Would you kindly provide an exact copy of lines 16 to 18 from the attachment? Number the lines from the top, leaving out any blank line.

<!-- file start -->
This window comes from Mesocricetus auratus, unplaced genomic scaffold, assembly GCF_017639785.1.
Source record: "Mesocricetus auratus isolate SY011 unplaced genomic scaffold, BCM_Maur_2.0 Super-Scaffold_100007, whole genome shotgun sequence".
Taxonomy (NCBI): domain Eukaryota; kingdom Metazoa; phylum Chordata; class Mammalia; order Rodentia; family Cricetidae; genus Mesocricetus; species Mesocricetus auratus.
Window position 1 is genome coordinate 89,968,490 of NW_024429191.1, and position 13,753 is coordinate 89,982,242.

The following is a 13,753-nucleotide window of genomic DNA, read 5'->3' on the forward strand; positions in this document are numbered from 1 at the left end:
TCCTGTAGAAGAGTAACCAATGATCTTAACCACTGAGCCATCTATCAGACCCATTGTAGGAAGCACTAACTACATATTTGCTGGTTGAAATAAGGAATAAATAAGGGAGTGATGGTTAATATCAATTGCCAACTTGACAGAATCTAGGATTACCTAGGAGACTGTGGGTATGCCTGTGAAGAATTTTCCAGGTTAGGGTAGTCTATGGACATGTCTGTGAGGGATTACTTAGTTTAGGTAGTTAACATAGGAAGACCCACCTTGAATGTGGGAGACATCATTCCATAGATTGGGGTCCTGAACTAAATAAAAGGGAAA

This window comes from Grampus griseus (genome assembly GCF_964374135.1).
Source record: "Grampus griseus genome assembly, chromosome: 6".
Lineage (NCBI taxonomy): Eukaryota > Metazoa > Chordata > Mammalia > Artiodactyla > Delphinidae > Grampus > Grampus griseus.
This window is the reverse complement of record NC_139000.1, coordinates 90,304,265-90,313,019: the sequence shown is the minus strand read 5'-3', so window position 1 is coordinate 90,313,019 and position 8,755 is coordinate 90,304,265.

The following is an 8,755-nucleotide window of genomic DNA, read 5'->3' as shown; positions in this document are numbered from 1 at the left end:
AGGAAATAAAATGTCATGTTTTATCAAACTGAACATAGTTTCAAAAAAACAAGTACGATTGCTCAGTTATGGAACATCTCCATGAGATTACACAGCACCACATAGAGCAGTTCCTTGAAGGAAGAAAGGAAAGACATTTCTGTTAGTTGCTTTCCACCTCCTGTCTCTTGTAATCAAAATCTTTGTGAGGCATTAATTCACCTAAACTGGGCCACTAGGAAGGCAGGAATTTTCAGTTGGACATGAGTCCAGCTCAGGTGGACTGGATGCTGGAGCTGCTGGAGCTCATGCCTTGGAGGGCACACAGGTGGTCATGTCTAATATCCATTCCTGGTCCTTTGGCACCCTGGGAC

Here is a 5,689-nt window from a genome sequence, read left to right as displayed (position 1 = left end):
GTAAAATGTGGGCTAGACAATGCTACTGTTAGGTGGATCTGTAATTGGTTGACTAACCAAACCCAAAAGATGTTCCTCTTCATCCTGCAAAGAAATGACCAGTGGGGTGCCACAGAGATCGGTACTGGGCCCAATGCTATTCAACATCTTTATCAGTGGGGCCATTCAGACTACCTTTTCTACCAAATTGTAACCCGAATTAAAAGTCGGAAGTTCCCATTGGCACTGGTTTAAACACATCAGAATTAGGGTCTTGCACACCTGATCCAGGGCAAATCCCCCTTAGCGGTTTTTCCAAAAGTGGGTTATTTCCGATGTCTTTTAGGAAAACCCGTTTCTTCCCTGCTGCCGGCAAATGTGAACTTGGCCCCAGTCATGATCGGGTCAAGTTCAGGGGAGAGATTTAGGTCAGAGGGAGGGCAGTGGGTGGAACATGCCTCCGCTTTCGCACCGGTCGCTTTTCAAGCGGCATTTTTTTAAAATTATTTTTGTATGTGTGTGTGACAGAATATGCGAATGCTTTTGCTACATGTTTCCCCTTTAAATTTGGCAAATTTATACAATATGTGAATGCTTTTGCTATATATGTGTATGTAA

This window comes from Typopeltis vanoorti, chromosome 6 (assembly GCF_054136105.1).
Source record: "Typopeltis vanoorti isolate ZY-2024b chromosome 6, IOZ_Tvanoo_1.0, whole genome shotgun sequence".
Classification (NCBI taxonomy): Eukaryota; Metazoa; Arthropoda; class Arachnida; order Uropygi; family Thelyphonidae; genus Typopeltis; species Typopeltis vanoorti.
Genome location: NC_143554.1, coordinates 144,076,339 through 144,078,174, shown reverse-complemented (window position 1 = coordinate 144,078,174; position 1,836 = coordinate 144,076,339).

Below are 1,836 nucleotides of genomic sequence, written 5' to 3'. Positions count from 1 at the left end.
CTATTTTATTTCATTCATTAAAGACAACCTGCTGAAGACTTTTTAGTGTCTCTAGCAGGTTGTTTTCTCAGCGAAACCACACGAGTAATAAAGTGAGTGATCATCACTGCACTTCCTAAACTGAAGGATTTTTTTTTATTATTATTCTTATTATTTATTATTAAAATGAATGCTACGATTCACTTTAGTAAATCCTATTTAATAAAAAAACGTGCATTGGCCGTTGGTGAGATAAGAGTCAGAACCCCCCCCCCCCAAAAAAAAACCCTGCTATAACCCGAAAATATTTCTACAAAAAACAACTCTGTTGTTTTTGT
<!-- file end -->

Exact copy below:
Source record: "Typopeltis vanoorti isolate ZY-2024b chromosome 6, IOZ_Tvanoo_1.0, whole genome shotgun sequence".
Classification (NCBI taxonomy): Eukaryota; Metazoa; Arthropoda; class Arachnida; order Uropygi; family Thelyphonidae; genus Typopeltis; species Typopeltis vanoorti.
Genome location: NC_143554.1, coordinates 144,076,339 through 144,078,174, shown reverse-complemented (window position 1 = coordinate 144,078,174; position 1,836 = coordinate 144,076,339).